program officials have set aside a single aircraft for testing only of the Vision Systems International helmet that has plagued the program for more than a year owing to jitter, latency and other operational problems discovered in testing.
The aircraft will be flown on these special helmet missions at NAS Patuxent River, Md., says Maj. Gen. Christopher Bogdan, deputy F-35 program director. Bogdan has been nominated to take the top F-35 post once approved by the Senate, and he made his remarks Sept. 17 at the Air Force Assn. conference here. The testing will take up to 90 days, he says.
After helmet problems were discovered at least a year ago, program officials established a backup plan by contracting with.
Helmet operation is critical because the F-35 design calls for the pilot to operate many of the systems, including weapons, through the visor system. There is no head-up display in the aircraft.
Earmarking an entire aircraft solely for helmet testing demonstrates how important this system is to the eventual fielding of the F-35. The U.S.hopes to declare initial operational capability as soon as 2015, and it cannot do so without a functional and reliable helmet system.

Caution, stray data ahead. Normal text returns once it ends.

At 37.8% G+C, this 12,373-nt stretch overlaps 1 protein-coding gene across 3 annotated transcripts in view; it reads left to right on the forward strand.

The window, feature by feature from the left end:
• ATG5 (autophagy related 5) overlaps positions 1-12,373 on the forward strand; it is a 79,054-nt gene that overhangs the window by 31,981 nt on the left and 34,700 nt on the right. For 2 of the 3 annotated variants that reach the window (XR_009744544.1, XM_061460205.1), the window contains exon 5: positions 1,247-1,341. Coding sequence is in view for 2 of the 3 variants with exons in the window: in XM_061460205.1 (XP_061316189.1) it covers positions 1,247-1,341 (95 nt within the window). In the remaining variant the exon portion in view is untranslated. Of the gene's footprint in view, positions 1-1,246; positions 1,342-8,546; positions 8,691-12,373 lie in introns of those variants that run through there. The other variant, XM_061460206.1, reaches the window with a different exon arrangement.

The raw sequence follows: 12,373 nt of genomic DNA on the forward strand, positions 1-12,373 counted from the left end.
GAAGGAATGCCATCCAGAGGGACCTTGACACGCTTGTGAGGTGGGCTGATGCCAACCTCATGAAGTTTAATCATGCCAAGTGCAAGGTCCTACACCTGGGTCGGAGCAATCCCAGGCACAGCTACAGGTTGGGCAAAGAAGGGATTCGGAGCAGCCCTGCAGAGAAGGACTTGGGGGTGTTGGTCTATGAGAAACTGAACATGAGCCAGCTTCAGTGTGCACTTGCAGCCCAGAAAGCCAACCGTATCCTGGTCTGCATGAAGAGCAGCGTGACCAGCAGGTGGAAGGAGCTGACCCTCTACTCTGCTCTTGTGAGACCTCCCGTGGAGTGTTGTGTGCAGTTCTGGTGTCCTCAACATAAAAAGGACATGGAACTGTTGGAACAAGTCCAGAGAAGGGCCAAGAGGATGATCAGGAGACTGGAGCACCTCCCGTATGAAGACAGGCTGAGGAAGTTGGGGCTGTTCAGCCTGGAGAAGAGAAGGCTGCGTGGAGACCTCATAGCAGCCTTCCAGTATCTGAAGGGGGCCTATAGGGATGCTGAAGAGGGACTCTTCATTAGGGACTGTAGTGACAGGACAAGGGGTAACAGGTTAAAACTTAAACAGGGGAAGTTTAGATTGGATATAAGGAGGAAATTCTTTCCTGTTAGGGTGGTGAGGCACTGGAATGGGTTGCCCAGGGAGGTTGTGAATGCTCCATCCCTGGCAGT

Bogdan says that some features may not be ready for that 2015 date, but emphasizes that the helmet must be able to perform at night, in weather and allow for weapons operations for the Marine Corps to declare IOC.
Though he sees some “glimmers of hope” that production processes are improving, Bogdan notes that F-35 software is up to four months behind schedule. “There is an awful lot of software on this program. It scares the heck out of me,” Bogdan says.
The flight test program is ahead of schedule in terms of planned flights and test points, he says. “From my perspective with the test programs. We are making progress… . I’m not sure we are creating the right progress,” Bogdan says.